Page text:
A Maryknoll priest recounts Oscar Romero's path to sainthood

A Maryknoll priest recounts Oscar Romero’s path to sainthood

TROY, N.Y. — How many people can say they lived and worked among a saint? Literally. The Rev. John Spain, a Troy native and Maryknoll priest in El Salvador, may soon be one who can. With Tuesday’s anniversary of the assassination of Salvadoran Archbishop Oscar Romero on March 24, 1980,

TROY, N.Y. — How many people can say they lived and worked among a saint? Literally.

The Rev. John Spain, a Troy native and Maryknoll priest in El Salvador, may soon be one who can.

With Tuesday’s anniversary of the assassination of Salvadoran Archbishop Oscar Romero on March 24, 1980, as he said Mass, and last week’s Vatican announcement that Romero will be beatified on May 23, Spain reflected on his time with the martyred human rights hero.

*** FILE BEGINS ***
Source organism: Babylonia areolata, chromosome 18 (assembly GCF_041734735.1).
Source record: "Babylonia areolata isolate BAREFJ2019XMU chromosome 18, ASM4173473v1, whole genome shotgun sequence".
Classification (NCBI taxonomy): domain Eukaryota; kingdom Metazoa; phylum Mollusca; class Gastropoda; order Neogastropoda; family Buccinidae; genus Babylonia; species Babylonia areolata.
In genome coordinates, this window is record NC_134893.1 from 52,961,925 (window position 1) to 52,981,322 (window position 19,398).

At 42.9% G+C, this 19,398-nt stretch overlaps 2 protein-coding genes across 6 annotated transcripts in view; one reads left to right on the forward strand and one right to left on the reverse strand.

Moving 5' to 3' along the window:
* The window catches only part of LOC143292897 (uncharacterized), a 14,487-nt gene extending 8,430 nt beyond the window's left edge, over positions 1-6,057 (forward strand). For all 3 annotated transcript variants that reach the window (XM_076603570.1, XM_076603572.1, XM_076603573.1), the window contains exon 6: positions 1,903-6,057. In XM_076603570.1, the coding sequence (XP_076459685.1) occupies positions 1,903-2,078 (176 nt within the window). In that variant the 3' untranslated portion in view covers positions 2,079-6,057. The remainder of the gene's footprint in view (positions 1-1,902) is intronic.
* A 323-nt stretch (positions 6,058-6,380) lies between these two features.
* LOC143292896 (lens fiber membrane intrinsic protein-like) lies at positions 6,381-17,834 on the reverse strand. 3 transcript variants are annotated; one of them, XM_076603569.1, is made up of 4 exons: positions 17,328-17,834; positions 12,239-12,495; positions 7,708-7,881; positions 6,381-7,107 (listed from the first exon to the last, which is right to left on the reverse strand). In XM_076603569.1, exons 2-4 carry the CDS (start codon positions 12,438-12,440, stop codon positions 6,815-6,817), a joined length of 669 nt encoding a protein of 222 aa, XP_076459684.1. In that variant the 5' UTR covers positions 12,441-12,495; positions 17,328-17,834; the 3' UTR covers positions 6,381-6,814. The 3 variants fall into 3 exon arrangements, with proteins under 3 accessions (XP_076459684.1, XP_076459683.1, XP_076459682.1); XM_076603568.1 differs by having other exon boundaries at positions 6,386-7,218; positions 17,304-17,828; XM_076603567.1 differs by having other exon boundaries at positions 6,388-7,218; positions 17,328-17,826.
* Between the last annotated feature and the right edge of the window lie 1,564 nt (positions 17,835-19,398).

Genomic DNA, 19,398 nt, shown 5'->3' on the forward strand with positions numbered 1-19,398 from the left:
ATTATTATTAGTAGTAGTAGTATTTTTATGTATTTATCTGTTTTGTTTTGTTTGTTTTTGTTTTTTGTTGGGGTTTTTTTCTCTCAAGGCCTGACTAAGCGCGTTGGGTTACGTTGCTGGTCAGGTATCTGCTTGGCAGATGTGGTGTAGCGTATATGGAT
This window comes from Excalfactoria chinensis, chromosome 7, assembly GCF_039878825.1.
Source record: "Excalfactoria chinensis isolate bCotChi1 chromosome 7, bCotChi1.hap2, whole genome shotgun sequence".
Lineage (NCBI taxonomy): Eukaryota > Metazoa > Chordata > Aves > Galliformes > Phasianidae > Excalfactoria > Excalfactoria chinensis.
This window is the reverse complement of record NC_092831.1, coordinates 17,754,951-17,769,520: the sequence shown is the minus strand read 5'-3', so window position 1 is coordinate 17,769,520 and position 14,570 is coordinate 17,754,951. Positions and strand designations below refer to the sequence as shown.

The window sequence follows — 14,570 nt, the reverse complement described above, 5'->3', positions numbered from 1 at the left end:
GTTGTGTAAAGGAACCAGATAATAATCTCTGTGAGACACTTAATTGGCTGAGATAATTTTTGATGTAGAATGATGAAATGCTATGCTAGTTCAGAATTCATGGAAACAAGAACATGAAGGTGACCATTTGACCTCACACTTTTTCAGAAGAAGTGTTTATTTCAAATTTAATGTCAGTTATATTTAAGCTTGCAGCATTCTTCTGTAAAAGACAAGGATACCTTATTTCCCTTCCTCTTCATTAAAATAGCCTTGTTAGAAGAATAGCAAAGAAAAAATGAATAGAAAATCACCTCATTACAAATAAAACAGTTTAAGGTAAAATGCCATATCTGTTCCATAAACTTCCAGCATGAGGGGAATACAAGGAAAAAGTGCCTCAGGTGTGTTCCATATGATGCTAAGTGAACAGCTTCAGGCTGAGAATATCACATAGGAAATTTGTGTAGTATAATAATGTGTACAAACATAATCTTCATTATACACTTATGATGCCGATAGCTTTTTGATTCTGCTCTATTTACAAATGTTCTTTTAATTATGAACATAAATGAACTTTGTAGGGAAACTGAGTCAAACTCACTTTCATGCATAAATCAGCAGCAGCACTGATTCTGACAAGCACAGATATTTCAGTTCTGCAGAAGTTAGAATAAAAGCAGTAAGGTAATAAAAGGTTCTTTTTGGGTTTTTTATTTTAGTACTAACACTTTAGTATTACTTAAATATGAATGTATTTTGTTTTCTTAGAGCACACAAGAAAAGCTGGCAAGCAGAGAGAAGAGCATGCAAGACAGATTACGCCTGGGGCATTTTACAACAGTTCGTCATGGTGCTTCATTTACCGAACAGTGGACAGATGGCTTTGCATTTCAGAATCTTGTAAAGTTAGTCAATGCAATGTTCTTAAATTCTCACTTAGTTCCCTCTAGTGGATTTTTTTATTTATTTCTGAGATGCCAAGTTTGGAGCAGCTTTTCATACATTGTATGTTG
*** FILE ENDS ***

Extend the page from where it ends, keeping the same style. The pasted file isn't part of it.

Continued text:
Beatification is the final step before sainthood in the Roman Catholic Church.

“He’s long been revered as a saint by the people of El Salvador and those who knew him,” said Spain, who has spent more than two decades serving in Catholic parishes in El Salvador since 1971, the year after his ordination. He is a 1961 graduate of La Salle Institute in Troy.

“Bishop Romero’s life was one of great service to the Gospel,” Spain said. “He had a deep faith, came from a poor family, and understood the suffering of the poor in his country. He was a man of the Church, a man of faith and prayer. Above all, he was a servant of the poor.”

Spain first met Romero, an auxiliary bishop at the time, at a meeting in 1971. He attended Romero’s installation Mass as archbishop of San Salvador on Feb. 22, 1977, and met him several times during meetings with Church officials.

“He was mild-mannered and somewhat shy,” Spain recalled. “He was maybe 5-foot-7 and had a slight build. I thought of him as a small man with a huge presence.”

Romero was so unassuming that when a British reporter for the BBC came to interview Romero — Spain had agreed to serve as the reporter’s Spanish translator — the reporter walked right past his interview subject without realizing it.